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Welcome to the homepage of the Association of Friends of the Roman Bathhouse in Marktoberdorf.
The association was founded to protect and administer the valuable and interesting excavations of the Roman bathhouse
in Kohlhunden near Marktoberdorf and to make the site available for public visitors.
The site can be visited at any time as it is protected by a glass and concrete building which also contains a small museum
documenting the history of the site and details of Roman daily life.
The museum is so constructed that casual visitors can view most of the exhibits from outside the building but experts
from the association are available to allow visitors inside and provide more information on guided tours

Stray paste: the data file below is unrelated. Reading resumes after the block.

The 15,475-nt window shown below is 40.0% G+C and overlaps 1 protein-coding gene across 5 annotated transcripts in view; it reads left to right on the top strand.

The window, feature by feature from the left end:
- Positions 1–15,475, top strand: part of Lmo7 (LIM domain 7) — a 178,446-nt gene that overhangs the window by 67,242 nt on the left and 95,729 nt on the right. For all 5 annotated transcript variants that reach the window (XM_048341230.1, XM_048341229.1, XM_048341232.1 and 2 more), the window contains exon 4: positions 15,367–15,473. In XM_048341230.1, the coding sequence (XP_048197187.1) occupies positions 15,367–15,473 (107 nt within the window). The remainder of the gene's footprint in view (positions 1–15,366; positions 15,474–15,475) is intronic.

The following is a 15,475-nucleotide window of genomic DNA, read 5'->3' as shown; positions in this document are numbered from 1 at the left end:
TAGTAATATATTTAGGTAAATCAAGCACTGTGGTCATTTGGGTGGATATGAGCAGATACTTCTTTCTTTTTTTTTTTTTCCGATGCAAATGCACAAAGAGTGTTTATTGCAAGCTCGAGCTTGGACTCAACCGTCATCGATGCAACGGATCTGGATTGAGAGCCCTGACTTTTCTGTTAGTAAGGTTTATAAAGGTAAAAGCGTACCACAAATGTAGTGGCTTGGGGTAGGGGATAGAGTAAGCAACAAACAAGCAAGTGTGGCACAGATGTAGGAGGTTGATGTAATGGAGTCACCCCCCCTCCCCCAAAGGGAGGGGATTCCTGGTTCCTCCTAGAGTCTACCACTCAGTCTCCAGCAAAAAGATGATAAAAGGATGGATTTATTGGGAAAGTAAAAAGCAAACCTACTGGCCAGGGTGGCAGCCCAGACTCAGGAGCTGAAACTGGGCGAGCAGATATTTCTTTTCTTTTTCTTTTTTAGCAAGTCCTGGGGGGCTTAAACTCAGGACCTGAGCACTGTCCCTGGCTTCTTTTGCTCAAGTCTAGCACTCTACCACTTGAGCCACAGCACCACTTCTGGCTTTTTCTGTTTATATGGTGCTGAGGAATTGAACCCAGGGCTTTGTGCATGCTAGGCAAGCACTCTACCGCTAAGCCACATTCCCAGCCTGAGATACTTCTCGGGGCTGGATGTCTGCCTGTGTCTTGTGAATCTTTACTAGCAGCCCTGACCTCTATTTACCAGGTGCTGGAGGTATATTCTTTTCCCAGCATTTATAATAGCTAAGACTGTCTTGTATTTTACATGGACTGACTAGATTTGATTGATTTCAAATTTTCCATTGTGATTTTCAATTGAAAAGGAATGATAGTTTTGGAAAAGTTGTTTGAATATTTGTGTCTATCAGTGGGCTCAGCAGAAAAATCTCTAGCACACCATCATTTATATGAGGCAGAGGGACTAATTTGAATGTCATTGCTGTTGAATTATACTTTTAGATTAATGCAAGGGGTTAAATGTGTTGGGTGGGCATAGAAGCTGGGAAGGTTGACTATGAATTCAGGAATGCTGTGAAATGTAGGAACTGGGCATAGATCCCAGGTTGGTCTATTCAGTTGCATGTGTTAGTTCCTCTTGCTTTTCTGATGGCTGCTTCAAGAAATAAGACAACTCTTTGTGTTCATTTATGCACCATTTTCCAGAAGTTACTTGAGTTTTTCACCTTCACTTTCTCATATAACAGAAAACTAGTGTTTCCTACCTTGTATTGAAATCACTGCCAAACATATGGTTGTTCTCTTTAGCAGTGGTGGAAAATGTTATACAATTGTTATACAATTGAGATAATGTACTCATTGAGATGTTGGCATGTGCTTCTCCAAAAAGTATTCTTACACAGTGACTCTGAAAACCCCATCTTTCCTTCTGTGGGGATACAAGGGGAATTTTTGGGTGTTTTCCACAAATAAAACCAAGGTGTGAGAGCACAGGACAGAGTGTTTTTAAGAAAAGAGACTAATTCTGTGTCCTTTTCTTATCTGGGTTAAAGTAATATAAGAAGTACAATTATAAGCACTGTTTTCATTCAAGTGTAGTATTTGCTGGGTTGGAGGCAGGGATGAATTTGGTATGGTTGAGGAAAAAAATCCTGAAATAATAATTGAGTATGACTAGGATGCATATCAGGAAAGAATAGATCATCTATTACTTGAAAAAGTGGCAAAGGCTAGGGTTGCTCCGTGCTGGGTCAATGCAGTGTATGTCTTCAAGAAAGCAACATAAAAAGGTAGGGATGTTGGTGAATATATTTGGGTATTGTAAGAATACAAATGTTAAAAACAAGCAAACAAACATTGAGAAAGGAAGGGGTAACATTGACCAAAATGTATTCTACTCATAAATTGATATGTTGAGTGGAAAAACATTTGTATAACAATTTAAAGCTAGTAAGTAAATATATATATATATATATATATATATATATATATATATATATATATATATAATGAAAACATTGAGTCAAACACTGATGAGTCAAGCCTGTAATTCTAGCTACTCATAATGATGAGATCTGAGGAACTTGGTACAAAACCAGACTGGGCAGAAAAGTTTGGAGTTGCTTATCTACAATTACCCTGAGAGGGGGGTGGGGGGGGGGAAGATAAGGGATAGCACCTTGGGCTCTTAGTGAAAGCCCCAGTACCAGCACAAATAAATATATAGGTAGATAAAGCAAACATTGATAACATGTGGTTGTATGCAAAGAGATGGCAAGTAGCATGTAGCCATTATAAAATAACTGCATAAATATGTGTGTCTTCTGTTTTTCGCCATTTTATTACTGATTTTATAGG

which take place every Sunday from 10 until 12 o’clock.
(During the winter months, these tours are only offered if booked in advance by telephone – see below).
At any other times, guided tours for school classes, visiting groups etc. can be booked under the following
telephone numbers:

Tourist office of the town of Marktoberdorf
+49 (0)8342 - 4008-15 or
the association’s direct number
+49 (0)8342 - 41588


The Kohlhunden site 
Compared with other areas in the Swabian region, the Allgäu countryside offers relatively few sites from prehistoric
and early historic times.

As a result, there was great excitement when a couple of observant villagers noticed the remains of ancient walls
and tiles as bulldozers were clearing away earth in order to build a new bypass around the village of Kohlhunden in 2002.